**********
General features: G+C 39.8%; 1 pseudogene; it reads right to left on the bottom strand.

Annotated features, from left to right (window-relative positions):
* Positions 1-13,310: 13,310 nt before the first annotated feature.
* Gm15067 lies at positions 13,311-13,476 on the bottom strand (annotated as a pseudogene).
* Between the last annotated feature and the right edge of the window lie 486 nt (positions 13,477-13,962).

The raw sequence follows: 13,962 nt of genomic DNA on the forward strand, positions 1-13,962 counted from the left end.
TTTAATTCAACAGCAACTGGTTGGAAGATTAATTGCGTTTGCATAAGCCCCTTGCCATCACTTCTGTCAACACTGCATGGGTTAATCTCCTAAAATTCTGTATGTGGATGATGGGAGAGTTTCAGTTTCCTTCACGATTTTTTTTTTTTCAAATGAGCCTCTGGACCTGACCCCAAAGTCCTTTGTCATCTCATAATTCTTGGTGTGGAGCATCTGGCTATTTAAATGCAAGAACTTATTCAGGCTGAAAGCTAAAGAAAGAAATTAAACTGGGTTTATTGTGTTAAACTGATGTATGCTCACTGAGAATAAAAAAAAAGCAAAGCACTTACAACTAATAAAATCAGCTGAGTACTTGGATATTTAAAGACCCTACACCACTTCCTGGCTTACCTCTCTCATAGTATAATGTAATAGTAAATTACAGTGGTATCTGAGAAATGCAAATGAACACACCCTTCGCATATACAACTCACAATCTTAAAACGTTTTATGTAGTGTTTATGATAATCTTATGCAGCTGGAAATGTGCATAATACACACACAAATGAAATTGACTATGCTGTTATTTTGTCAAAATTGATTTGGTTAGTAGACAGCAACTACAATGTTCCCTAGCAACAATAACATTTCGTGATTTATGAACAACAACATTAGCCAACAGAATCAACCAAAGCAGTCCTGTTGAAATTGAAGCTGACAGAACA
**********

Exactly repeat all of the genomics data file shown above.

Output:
General features: G+C 39.8%; 1 pseudogene; it reads right to left on the bottom strand.

Annotated features, from left to right (window-relative positions):
* Positions 1-13,310: 13,310 nt before the first annotated feature.
* Gm15067 lies at positions 13,311-13,476 on the bottom strand (annotated as a pseudogene).
* Between the last annotated feature and the right edge of the window lie 486 nt (positions 13,477-13,962).

The raw sequence follows: 13,962 nt of genomic DNA on the forward strand, positions 1-13,962 counted from the left end.
TTTAATTCAACAGCAACTGGTTGGAAGATTAATTGCGTTTGCATAAGCCCCTTGCCATCACTTCTGTCAACACTGCATGGGTTAATCTCCTAAAATTCTGTATGTGGATGATGGGAGAGTTTCAGTTTCCTTCACGATTTTTTTTTTTTCAAATGAGCCTCTGGACCTGACCCCAAAGTCCTTTGTCATCTCATAATTCTTGGTGTGGAGCATCTGGCTATTTAAATGCAAGAACTTATTCAGGCTGAAAGCTAAAGAAAGAAATTAAACTGGGTTTATTGTGTTAAACTGATGTATGCTCACTGAGAATAAAAAAAAAGCAAAGCACTTACAACTAATAAAATCAGCTGAGTACTTGGATATTTAAAGACCCTACACCACTTCCTGGCTTACCTCTCTCATAGTATAATGTAATAGTAAATTACAGTGGTATCTGAGAAATGCAAATGAACACACCCTTCGCATATACAACTCACAATCTTAAAACGTTTTATGTAGTGTTTATGATAATCTTATGCAGCTGGAAATGTGCATAATACACACACAAATGAAATTGACTATGCTGTTATTTTGTCAAAATTGATTTGGTTAGTAGACAGCAACTACAATGTTCCCTAGCAACAATAACATTTCGTGATTTATGAACAACAACATTAGCCAACAGAATCAACCAAAGCAGTCCTGTTGAAATTGAAGCTGACAGAACA